NBC, Olympics and a Lack of StorytellingPosted August 01st 2012 @ 12:46 pm by Jerod
I love the Olympics and I love good storytelling. Fortunately, the two usually go together quite well. If you’re a fan of the games, you know what I’m talking about. Just before swimmers dive in, racing for a gold medal, there’s a short video story telling us something about the athlete. Maybe it’s a peek into tough milestones in their life, or a compelling insight into how they train. Whatever it is, usually those vignettes help draw you closer to a competitor. You want to root for them beyond the sole fact that they represent your country.
The 2012 Olympics have been a storytelling disappointment so far.
As I watch the Olympics this week, I see great opportunity for storytelling. The US women’s gymnastic team was poised to put America back on the gymnastics map. These young women have trained hard, and their success as the “Fab Five” will catapult them into Olympic lore, as they will surely be talked about for Olympics to come. Yet the one story NBC continues to circle back to is that of team member Jordyn Wieber, the reigning world champion who failed to qualify for the individual competition. There was no celebration of the team members who did qualify, no stories of their hard work and what a chance at gold will mean to them. We kept circling back to clips of Wieber crying. This, despite the fact that the gymnastics coaches have noted to other media sources that the results were not necessarily a surprise. Don’t the other two deserve some of the spotlight? Isn’t there something interesting about their win?
NBC’s overly dramatic focus on Wieber’s loss carried over to the team competition. Throughout the entire event, we heard NBC commentators frame the story as one of Wieber’s chance at redemption. The success of her team members’ performances (and higher scores) were overshadowed. Surely there is a more interesting, compelling and representative story to tell here.
Swimming has suffered the same storytelling crisis as gymnastics. In an event where Ryan Lochte won gold, the story from the aquatic center was that Michael Phelps didn’t medal in his race. Yes, this was an important point to make as Phelps was working towards winning the most medals in Olympics history. But the main spotlight belonged to Lochte, who had worked hard, has his own back story to tell and brought home first place. We knew Phelps didn’t really train as much in the off-season, so why not tell the story of someone who did?
Sideline interviews have been rough, too. Poolside questions from the reporter are reduced to, “How did it feel to win a medal?” We all know the answer: Stinkin’ great! And even as the men’s relay took Gold in the 4x200 free, the questions revolved around Michael Phelps winning his record setting 19th Olympic metal. Not a congratulations to the other guys. Just questions like, “How did it feel to swim with Phelps?” and comments like, “Congrats on helping Michael win his 19th medal.” There are opportunities lost to tell a story when the wrong questions are being asked.
Even the video shorts leading into each competition this year are uninspiring. While they are well shot, using unique close up angles and set to decent music, there is no clear message. In this case, sadly, the picture (or video) is not worth a thousand words. I am left wanting more.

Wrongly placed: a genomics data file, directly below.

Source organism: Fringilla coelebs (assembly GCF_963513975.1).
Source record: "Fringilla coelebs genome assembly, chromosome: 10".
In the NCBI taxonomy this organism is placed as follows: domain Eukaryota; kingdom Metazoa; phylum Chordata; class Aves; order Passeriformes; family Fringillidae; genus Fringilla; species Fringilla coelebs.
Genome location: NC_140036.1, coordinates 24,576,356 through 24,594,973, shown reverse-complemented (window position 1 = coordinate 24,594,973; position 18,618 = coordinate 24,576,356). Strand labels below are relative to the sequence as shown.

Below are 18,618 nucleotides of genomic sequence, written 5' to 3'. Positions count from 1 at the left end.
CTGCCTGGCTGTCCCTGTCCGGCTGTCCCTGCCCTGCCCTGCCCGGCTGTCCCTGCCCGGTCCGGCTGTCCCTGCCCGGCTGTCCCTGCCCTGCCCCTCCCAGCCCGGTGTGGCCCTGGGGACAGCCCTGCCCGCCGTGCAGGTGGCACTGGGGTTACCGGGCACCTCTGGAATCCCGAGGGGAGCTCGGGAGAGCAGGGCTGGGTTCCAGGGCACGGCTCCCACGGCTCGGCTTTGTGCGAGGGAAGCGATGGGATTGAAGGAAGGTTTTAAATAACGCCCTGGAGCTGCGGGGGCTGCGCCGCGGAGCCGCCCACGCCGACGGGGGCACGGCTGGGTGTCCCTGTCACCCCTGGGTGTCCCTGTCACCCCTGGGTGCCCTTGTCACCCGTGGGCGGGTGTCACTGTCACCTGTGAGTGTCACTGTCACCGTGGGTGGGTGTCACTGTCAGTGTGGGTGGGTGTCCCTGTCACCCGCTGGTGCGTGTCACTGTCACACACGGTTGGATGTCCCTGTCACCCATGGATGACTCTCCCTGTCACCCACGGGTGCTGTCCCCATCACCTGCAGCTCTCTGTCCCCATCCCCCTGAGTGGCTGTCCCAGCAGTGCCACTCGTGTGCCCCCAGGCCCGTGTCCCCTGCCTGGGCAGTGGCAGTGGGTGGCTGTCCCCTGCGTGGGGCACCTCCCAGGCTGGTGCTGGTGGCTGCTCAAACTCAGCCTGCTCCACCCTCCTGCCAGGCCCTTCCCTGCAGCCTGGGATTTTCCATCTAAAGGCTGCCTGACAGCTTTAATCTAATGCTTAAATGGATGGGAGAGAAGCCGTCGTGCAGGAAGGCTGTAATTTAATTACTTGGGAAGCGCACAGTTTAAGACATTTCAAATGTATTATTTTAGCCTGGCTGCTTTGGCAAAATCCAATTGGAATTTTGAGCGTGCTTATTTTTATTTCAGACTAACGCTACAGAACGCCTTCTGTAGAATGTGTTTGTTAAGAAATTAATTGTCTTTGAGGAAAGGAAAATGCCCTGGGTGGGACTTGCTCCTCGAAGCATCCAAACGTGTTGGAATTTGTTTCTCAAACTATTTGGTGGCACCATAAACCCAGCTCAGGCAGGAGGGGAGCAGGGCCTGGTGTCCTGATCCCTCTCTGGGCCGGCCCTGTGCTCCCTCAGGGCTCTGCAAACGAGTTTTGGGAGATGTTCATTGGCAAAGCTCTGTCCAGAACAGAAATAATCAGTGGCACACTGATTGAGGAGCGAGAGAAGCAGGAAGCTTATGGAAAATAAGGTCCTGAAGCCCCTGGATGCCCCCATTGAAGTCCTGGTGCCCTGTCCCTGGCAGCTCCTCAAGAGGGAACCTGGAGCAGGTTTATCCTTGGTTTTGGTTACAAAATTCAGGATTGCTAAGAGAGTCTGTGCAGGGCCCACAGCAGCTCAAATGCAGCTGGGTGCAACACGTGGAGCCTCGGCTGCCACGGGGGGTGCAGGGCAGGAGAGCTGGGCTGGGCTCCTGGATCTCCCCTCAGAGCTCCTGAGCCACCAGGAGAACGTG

I don’t solely bring all this up to rant about Olympic coverage. I do think there is a real lesson in storytelling for church communicators as they watch. Good storytelling takes work and preparation. Asking questions to get compelling answers takes thought. When you’re interviewing someone, the questions you ask can lead to interesting answers. When you reach beyond a list of basic, uncreative questions such as “How do you feel,” you can get compelling content. Finally, you can make a video look as cool as you can, but it doesn’t do anything if there’s no story to back it up.
When we tell stories that manufacture drama and focus on pity, your viewers may be emotionally caught up in the moment but in the long term, what have they learned? As a church, it's easy to plug in dramatic, emotional or creatively edited videos or testimonies or songs. These elements can sweep congregations into an emotional experience. But what is the purpose of that? If there is no culminating point - no reinforcement of the sermon, no life application, no thoughtful explanation of Christ's redeeming sacrifice - then you should step back and question why you're doing it at all.
When we’re intentional about assembling a story, we can compel people to care.
And while this post has been a bit of an Olympic downer, there have been bright storytelling moments, too. There have been a couple of interesting video introductions for swimming.
One featured Michael Phelps and Allison Schmitt. The two American swimmers have been training together. Schmitt has made Phelps more relaxed and Phelps has helped Schmitt become a more serious competitor. It gives fun insight to a part of their lives we know little about.
Another video highlighted the relationship between Phelps and his longtime coach; specifically, how Bob Bowman pushed Phelps beyond his comforts. He’d make him skip meals or get out of a car and walk to practice. He even knocked Phelps’ goggles off his face or made him swim in events without goggles when he forgot them. Yet in 2008, when Phelps narrowly won the gold in the 100 butterfly, it turns out his goggles had filled with water and he couldn’t see a thing. The tough training by his coach prepared him to count his stokes so he knew exactly where he was in the pool. The tough coaching paid off.
That’s an interesting story. And in an Olympic year where storytelling has been mainly missed in the early days, the good stuff stands out. But it also highlights how ineffective bad storytelling can be.